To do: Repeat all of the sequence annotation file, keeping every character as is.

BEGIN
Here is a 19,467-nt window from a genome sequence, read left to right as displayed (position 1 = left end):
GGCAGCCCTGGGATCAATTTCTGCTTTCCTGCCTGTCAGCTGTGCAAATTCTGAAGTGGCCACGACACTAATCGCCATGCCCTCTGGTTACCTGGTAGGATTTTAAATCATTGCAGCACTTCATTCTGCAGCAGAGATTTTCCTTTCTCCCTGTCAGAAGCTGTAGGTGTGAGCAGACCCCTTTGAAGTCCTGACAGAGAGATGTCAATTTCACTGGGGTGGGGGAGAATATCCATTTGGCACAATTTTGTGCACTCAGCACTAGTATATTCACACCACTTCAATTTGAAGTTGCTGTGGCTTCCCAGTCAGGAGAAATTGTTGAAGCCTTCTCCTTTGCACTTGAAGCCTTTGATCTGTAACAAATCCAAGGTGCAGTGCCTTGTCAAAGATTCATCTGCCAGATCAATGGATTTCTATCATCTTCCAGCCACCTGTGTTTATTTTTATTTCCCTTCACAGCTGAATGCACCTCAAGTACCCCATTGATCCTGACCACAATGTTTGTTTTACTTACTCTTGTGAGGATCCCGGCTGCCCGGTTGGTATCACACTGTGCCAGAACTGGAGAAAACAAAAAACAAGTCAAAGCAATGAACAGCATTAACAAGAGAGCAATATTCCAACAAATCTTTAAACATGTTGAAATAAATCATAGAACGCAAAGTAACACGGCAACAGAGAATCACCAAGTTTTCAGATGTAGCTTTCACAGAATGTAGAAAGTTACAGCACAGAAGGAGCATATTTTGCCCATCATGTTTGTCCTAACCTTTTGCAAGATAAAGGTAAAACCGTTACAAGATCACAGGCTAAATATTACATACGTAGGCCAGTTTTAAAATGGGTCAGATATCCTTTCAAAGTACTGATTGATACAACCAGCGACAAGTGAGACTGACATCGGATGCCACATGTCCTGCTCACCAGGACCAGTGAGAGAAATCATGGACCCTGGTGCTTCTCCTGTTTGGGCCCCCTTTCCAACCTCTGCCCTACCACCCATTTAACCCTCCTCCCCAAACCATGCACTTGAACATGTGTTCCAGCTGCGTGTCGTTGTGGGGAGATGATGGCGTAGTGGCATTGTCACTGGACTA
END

Here is a 19,467-nt window from a genome sequence, read left to right as displayed (position 1 = left end):
GGCAGCCCTGGGATCAATTTCTGCTTTCCTGCCTGTCAGCTGTGCAAATTCTGAAGTGGCCACGACACTAATCGCCATGCCCTCTGGTTACCTGGTAGGATTTTAAATCATTGCAGCACTTCATTCTGCAGCAGAGATTTTCCTTTCTCCCTGTCAGAAGCTGTAGGTGTGAGCAGACCCCTTTGAAGTCCTGACAGAGAGATGTCAATTTCACTGGGGTGGGGGAGAATATCCATTTGGCACAATTTTGTGCACTCAGCACTAGTATATTCACACCACTTCAATTTGAAGTTGCTGTGGCTTCCCAGTCAGGAGAAATTGTTGAAGCCTTCTCCTTTGCACTTGAAGCCTTTGATCTGTAACAAATCCAAGGTGCAGTGCCTTGTCAAAGATTCATCTGCCAGATCAATGGATTTCTATCATCTTCCAGCCACCTGTGTTTATTTTTATTTCCCTTCACAGCTGAATGCACCTCAAGTACCCCATTGATCCTGACCACAATGTTTGTTTTACTTACTCTTGTGAGGATCCCGGCTGCCCGGTTGGTATCACACTGTGCCAGAACTGGAGAAAACAAAAAACAAGTCAAAGCAATGAACAGCATTAACAAGAGAGCAATATTCCAACAAATCTTTAAACATGTTGAAATAAATCATAGAACGCAAAGTAACACGGCAACAGAGAATCACCAAGTTTTCAGATGTAGCTTTCACAGAATGTAGAAAGTTACAGCACAGAAGGAGCATATTTTGCCCATCATGTTTGTCCTAACCTTTTGCAAGATAAAGGTAAAACCGTTACAAGATCACAGGCTAAATATTACATACGTAGGCCAGTTTTAAAATGGGTCAGATATCCTTTCAAAGTACTGATTGATACAACCAGCGACAAGTGAGACTGACATCGGATGCCACATGTCCTGCTCACCAGGACCAGTGAGAGAAATCATGGACCCTGGTGCTTCTCCTGTTTGGGCCCCCTTTCCAACCTCTGCCCTACCACCCATTTAACCCTCCTCCCCAAACCATGCACTTGAACATGTGTTCCAGCTGCGTGTCGTTGTGGGGAGATGATGGCGTAGTGGCATTGTCACTGGACTA